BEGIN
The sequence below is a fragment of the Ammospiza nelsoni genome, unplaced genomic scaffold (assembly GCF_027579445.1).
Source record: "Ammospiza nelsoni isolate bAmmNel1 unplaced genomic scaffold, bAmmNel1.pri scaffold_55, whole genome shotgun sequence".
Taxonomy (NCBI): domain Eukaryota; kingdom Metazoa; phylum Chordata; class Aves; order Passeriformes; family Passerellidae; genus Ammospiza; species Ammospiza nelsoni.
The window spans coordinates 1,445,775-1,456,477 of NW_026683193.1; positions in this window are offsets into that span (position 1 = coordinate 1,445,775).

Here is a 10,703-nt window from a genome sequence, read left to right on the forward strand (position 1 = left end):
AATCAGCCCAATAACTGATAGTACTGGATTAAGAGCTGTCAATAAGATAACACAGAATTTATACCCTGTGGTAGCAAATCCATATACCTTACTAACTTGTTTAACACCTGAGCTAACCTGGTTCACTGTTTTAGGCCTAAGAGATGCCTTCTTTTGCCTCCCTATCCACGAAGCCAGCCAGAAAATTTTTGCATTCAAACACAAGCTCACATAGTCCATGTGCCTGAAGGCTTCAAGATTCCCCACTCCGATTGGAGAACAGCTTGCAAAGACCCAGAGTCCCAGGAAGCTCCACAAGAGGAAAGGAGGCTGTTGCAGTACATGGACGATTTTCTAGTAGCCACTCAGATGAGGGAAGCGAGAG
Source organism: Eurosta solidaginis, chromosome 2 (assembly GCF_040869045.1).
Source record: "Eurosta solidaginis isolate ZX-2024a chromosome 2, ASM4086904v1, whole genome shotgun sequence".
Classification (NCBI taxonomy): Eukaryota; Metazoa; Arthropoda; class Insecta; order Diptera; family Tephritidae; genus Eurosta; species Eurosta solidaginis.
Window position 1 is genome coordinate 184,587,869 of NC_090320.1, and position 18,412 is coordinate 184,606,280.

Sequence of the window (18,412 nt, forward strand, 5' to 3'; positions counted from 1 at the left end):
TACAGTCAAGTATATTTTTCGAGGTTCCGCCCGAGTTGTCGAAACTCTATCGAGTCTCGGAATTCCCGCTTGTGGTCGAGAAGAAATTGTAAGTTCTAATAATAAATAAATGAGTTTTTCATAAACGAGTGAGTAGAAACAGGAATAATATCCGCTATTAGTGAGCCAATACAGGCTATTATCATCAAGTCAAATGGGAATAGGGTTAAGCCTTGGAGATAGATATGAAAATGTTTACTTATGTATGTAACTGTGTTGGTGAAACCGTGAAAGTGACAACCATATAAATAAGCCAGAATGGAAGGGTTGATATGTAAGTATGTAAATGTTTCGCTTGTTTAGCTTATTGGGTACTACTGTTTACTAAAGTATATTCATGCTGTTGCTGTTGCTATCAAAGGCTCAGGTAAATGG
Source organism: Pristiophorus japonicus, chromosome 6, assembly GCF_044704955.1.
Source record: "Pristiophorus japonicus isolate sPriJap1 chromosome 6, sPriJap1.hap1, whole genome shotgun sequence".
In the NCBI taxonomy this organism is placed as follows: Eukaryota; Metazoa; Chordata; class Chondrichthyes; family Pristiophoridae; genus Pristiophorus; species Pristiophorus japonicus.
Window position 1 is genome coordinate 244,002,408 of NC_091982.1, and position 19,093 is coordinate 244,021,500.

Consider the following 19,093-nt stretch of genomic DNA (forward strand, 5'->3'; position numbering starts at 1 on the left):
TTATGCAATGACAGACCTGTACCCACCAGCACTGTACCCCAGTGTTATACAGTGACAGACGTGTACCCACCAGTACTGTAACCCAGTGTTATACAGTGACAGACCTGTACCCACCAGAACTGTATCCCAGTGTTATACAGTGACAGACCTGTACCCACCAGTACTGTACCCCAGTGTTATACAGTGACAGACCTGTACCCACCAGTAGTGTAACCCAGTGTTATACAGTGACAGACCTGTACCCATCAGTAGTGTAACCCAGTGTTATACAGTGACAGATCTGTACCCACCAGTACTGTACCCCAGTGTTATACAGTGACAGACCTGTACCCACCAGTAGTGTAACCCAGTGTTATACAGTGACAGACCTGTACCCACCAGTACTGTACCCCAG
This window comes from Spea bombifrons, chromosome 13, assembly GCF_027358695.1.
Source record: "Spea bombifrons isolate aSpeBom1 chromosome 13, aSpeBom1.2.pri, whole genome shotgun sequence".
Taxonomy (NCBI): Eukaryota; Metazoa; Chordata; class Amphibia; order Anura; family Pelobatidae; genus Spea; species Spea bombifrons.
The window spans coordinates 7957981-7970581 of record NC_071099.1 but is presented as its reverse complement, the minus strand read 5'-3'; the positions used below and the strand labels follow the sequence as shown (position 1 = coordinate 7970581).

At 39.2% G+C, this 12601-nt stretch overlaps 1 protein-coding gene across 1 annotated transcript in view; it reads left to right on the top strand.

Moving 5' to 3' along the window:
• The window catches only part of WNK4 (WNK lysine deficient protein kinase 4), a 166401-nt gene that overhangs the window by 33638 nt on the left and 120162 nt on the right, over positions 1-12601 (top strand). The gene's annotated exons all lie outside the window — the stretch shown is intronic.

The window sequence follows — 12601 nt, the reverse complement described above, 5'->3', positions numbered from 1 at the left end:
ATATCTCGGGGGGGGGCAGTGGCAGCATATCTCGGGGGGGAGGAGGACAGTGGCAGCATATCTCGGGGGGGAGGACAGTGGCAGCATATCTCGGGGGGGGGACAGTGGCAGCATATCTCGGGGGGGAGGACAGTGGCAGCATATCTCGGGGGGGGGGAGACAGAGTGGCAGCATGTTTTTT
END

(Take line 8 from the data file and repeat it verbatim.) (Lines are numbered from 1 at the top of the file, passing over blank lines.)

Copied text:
Source record: "Eurosta solidaginis isolate ZX-2024a chromosome 2, ASM4086904v1, whole genome shotgun sequence".